Mothers of One Fabric

Women without Borders/SAVE will highlight the stories of mothers of victims and of perpetrators of terrorist acts to serve as a call to action to other mothers to intervene if they recognize early warning signals of radicalization among their children.

By merging the perspectives of both sets of mothers through a traveling photo exhibition and documentary film, viewers will understand the central role that mothers and families can play in combating violent extremism. Their voices carry indisputable credibility and hold serious weight, and will serve to delegitimize the demands of terrorist organizations to join the fight for a nebulous cause. The power of civil society and particularly women has thus-far been widely neglected as a factor in the fight against radicalization, but women’s placement at the nexus of family and society uniquely positions them to act as the front-line defense against the spread of harmful ideologies at the community level.

Involvement with Mothers of Perpetrators:

Women without Borders/SAVE has gathered the testimonies of mothers of (would be) perpetrators of terrorist attacks in Palestine, Pakistan, England, and France through individual discussions. These mothers, whose sons have all committed or intended to commit terrorist acts that (would have) caused enormous death and destruction, disagree with their children’s actions and are all working hard to pull their children back from radicalization and to prevent other children from traveling down the same path their own sons took. The voices of mothers of violent extremists who share the pain and suffering that their children’s actions have brought upon their families and communities—who themselves have become victims—are a powerful call to action to other mothers to be vigilant and take action if they notice that their children are exhibiting early warning signs of violent extremism. Simultaneously, sharing their pain will cause other young people who are on the verge of committing a terrorist act to think twice about the consequences of their actions and the impact it will have on their mothers and families.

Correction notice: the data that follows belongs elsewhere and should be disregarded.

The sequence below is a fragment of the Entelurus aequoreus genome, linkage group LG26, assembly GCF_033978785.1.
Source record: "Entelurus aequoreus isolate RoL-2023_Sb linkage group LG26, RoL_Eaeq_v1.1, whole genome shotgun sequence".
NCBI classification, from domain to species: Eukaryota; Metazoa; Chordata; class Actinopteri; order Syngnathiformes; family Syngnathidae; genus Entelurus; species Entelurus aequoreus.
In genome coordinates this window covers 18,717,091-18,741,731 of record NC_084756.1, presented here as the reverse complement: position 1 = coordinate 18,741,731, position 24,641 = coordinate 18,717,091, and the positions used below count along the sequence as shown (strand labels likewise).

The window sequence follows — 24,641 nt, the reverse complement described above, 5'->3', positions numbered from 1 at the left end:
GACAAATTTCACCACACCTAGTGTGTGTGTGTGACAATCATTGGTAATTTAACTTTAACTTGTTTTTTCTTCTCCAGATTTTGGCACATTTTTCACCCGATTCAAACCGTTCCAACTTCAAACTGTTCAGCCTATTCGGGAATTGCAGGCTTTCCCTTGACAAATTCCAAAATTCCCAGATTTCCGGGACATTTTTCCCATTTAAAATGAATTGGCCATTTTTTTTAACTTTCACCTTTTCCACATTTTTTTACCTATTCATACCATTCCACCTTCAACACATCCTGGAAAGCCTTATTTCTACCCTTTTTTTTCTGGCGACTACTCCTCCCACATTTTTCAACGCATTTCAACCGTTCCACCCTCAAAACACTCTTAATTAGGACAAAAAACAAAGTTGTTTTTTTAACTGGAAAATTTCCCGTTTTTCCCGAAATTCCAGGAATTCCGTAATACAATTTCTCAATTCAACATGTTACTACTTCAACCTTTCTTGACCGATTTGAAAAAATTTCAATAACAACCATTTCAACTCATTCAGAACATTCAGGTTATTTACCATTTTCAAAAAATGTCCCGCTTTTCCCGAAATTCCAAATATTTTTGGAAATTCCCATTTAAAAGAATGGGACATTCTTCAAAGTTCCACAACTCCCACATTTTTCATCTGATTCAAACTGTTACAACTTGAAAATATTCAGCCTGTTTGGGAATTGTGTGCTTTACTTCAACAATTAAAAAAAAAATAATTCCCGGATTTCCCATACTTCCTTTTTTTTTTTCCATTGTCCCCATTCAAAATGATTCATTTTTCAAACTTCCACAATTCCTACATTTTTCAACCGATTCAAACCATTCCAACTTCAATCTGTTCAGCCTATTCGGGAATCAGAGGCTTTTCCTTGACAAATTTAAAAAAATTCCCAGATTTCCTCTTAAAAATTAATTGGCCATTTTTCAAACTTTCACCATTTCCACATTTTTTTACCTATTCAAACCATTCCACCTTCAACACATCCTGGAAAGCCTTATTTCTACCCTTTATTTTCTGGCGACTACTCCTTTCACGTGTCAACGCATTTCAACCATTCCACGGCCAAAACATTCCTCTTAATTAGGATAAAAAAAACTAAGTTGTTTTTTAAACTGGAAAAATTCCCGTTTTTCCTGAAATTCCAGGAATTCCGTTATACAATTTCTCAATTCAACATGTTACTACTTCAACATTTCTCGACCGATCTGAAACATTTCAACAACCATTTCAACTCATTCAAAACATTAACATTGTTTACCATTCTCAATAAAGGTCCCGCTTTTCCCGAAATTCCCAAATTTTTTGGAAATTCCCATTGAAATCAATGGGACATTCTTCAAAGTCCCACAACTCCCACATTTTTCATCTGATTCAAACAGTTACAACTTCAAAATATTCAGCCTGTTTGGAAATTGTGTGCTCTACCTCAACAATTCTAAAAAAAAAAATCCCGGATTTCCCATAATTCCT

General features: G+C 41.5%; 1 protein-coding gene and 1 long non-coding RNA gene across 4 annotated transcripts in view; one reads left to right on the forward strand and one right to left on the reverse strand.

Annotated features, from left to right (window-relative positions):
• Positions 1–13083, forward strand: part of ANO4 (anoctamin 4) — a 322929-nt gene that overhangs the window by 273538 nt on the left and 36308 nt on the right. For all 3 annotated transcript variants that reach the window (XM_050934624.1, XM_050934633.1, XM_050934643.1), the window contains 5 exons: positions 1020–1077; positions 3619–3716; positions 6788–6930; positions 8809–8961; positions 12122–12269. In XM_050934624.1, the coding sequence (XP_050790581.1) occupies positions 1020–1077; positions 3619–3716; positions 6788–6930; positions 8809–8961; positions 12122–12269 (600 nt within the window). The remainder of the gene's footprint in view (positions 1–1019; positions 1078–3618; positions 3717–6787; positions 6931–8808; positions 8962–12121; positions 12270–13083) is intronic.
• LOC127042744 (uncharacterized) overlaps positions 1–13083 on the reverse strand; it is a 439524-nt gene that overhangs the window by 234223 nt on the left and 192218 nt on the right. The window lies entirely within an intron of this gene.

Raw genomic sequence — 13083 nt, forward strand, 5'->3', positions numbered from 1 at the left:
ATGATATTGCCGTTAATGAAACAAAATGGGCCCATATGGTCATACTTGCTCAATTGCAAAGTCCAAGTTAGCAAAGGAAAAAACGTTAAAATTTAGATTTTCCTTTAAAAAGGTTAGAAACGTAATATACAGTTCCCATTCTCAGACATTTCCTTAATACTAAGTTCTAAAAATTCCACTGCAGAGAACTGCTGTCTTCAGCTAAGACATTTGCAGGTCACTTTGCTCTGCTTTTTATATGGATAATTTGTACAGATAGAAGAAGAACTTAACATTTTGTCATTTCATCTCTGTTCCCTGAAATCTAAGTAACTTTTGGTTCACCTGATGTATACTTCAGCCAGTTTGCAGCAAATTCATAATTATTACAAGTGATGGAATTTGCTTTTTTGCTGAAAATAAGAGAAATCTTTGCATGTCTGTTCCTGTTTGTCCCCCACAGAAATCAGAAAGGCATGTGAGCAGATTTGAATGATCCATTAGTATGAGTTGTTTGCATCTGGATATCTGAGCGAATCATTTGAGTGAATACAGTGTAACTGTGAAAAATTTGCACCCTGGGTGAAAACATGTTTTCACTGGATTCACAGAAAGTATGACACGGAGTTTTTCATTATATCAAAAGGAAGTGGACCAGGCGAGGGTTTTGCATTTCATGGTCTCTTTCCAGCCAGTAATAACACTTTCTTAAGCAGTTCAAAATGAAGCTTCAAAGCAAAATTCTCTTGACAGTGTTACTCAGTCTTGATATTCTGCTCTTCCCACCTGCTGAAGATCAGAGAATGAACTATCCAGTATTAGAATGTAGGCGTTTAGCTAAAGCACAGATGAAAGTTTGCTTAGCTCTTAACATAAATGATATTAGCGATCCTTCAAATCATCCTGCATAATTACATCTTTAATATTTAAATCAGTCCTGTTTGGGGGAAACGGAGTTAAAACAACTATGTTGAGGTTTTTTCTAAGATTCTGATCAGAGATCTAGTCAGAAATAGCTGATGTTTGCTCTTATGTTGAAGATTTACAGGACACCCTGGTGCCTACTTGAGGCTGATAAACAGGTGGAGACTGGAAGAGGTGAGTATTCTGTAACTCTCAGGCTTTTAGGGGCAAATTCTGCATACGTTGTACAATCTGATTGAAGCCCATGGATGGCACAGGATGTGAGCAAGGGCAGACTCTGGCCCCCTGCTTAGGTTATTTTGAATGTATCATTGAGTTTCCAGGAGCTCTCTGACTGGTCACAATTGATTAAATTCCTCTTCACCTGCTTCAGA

Workshops with Mothers of Victims:

When mothers of victims speak up, the emotional impact of the narrative is immensely powerful and undeniably credible. The pain and anguish of a mother who loses a child is incomparable, but can also frequently serve as a catalyst to dedicate their lives to preventing other mothers from feeling such pain. The stories, for example, of Robi Damelin, an Israeli woman whose son, David, was killed by a Palestinian sniper; Phyllis Rodriguez, a Jewish American mother whose son Greg was killed on 9/11 as he sat in his office in the World Trade Center; and Halda, an uneducated Pakistani woman from the Swat Valley whose son and husband have been missing (kidnapped by the Taliban) for five years, show exactly how devastating the spread of violent extremist ideologies and terrorism are. These mothers’ loss and devastation are not abstract news stories from halfway around the globe, but rather are emblematic of the real, human suffering the results from terrorist acts supposedly carried out in the name of some greater goal. At the same time, the voices of these and thousands of other mothers around the globe, who have made a commitment to move from victimhood to agency and prevent other mothers from suffering the same loss, show the ultimate futility of terrorist tactics.

 In order to learn more about the workshops, click here.


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